Published by Houghton Mifflin Company. All rights reserved.

American Heritage Stedman’s Medical DictionaryCite This Source dep·ri·va·tion (dpr-vshn)
n.

The absence, loss, or withholding of something needed.

The American Heritage® Stedman’s Medical Dictionary
Copyright © 2002, 2001, 1995 by Houghton Mifflin Company. Published by Houghton Mifflin Company.

Merriam-Webster’s Medical DictionaryCite This Source Main Entry: de·pri·va·tion
Pronunciation: "dep-r&-'vA-sh&n, "dE-"prI-
Function: noun
: the act or process of removing or the condition resulting from removal of something normally present and usually essential for mental or physical well-being <the consequences of emotional deprivation in childhood —L. I. Gardner> <scurvy is caused by vitamin C deprivation> <sensory deprivation>

Merriam-Webster’s Medical Dictionary, © 2002 Merriam-Webster, Inc.

WordNetCite This Source deprivation

n 1: a state of extreme poverty [syn: privation, want] 2: the disadvantage that results from losing something; “his loss of credibility led to his resignation”; “losing him is no great deprivation” [syn: loss] 3: act of depriving someone of food or money or rights; “nutritional privation”; “deprivation of civil rights” [syn: privation]

WordNet ® 2.0, © 2003 Princeton University

On-line Medical DictionaryCite This Source deprivation

deprivation: in CancerWEB’s On-line Medical Dictionary

On-line Medical Dictionary, © 1997-98 Academic Medical Publishing & CancerWEB

October 7, 2006

gambol- word of the day

Filed under: definitions,Research,Revelry & frolic,Writers — csometimes @ 6:24 pm
Word of the Day for Saturday, October 7, 2006
gambol \GAM-buhl\, intransitive verb:

1. To dance and skip about in play; to frolic.
2. A skipping or leaping about in frolic.

I’ve been told dolphins like to gambol in the waves in these waters, and that sighting them brings good luck.
— Barbara Kingsolver, “Where the Map Stopped”, New York Times, May 17, 1992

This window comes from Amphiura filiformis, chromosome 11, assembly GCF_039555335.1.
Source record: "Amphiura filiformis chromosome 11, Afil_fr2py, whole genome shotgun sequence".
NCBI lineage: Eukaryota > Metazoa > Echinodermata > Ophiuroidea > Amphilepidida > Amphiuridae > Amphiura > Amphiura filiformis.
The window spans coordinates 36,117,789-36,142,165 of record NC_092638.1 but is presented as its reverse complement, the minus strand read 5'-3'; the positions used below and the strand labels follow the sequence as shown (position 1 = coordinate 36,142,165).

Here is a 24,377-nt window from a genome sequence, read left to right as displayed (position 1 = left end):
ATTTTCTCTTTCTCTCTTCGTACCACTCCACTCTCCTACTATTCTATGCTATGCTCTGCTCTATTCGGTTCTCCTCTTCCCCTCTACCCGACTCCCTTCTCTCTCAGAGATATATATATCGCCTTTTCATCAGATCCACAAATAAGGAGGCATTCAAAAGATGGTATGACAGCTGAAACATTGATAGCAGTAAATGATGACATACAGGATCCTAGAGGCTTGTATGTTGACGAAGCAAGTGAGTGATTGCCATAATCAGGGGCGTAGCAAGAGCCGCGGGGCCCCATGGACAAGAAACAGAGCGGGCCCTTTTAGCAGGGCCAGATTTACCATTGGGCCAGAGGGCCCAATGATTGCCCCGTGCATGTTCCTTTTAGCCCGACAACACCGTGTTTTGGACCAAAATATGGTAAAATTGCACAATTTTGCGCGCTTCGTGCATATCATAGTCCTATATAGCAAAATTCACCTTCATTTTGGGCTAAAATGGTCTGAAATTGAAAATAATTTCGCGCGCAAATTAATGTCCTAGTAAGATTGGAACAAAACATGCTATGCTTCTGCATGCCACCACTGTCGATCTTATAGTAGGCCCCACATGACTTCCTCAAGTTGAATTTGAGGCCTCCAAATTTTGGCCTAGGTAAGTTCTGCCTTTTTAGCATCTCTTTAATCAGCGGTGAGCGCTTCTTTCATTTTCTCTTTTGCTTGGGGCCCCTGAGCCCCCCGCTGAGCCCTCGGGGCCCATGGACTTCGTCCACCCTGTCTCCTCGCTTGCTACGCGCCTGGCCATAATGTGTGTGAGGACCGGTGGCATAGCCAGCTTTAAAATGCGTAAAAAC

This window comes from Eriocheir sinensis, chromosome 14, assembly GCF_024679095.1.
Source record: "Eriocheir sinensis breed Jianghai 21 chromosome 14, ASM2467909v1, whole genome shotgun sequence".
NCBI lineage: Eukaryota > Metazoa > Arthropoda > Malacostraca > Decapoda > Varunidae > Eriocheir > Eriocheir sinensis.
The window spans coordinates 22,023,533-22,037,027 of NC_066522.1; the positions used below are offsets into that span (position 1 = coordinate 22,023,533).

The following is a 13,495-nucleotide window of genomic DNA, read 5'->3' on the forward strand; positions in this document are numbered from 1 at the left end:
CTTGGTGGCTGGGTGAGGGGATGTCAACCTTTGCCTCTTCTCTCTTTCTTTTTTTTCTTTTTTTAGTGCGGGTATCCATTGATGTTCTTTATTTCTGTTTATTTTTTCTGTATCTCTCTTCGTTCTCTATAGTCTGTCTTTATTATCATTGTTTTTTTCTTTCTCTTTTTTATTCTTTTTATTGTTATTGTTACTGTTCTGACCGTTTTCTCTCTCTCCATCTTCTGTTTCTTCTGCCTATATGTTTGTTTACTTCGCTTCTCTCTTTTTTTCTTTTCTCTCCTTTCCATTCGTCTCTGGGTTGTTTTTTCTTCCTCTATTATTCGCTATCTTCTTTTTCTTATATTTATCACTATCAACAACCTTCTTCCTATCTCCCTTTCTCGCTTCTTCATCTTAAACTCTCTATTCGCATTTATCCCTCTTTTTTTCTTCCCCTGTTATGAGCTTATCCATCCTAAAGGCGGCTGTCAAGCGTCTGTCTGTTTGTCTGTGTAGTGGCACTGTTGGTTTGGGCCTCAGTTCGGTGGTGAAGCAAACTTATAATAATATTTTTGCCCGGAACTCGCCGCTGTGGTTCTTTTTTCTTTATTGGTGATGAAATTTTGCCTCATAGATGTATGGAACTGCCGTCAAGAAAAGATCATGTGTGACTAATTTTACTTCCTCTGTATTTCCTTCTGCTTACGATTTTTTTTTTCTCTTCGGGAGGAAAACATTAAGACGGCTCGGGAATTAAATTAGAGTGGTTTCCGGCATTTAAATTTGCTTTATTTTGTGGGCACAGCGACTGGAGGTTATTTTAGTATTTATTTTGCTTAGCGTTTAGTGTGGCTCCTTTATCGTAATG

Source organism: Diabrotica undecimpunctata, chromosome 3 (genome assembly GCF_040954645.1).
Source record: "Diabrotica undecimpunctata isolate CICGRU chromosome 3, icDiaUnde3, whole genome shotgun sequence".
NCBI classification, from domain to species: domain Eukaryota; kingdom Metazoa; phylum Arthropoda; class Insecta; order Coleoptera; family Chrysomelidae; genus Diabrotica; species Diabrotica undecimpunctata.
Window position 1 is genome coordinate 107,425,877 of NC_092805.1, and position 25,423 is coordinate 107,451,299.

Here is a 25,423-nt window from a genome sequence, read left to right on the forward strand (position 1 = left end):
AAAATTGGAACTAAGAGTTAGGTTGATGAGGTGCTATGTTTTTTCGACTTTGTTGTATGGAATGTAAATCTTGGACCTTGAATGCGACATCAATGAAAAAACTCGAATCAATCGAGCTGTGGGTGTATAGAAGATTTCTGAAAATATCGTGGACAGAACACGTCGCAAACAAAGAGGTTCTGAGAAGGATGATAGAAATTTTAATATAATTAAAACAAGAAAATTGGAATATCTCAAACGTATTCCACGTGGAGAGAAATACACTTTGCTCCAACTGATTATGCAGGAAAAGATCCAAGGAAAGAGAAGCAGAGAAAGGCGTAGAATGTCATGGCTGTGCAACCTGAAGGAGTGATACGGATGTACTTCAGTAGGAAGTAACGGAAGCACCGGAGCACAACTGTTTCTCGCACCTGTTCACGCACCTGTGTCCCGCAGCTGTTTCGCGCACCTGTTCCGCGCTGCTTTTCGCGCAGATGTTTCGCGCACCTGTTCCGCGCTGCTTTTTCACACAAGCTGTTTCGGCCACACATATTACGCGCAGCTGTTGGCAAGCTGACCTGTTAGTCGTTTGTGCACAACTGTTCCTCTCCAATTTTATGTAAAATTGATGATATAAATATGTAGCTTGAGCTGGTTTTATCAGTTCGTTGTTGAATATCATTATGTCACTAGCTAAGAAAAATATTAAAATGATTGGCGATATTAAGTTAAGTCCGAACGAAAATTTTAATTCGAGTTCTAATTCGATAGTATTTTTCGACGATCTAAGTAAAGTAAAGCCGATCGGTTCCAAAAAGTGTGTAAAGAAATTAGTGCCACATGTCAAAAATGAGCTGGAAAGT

The bad news is that while most of us gambol in the sun, there will be much wringing of hands in environment-hugging circles about global warming and climate change.
— Derek Brown, “Heatwaves”, The Guardian, June 16, 2000

Then they joined hands (it was the stranger who began it by catching Martha and Matilda) and danced the table round, shaking their feet and tossing their arms, the glee ever more uproarious, — danced until they were breathless, every one of them, save little Sammy, who was not asked to join the gambol, but sat still in his chair, and seemed to expect no invitation.
— Norman Duncan, “Santa Claus At Lonely Cove”, The Atlantic, December 1903


Gambol, earlier gambolde or gambalde, comes from Medieval French gambade, “a leaping or skipping,” from Late Latin gamba, “hock (of a horse), leg,” from Greek kampe, “a joint or bend.”

Dictionary.com Entry and Pronunciation for gambol

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September 28, 2006

to know me is to love me

Filed under: Uncategorized — csometimes @ 2:06 pm

i haven’t decided exactly what i’m going to do with this blog yet, as i am too tired to think. except shamelessly promote my other blogs, which i will do after i’ve gotten some sleep. basically i’m here to see if i like this better than google.

here are a list of blogs that i’m working on now…

http://quotesandwisdom.blogspot.com/

http://blogsofinterest.blogspot.com/

http://freeversemadness.blogspot.com/

http://mentalhelp-csometimes.blogspot.com/

http://cs-photojournal.blogspot.com/

Blog at WordPress.com.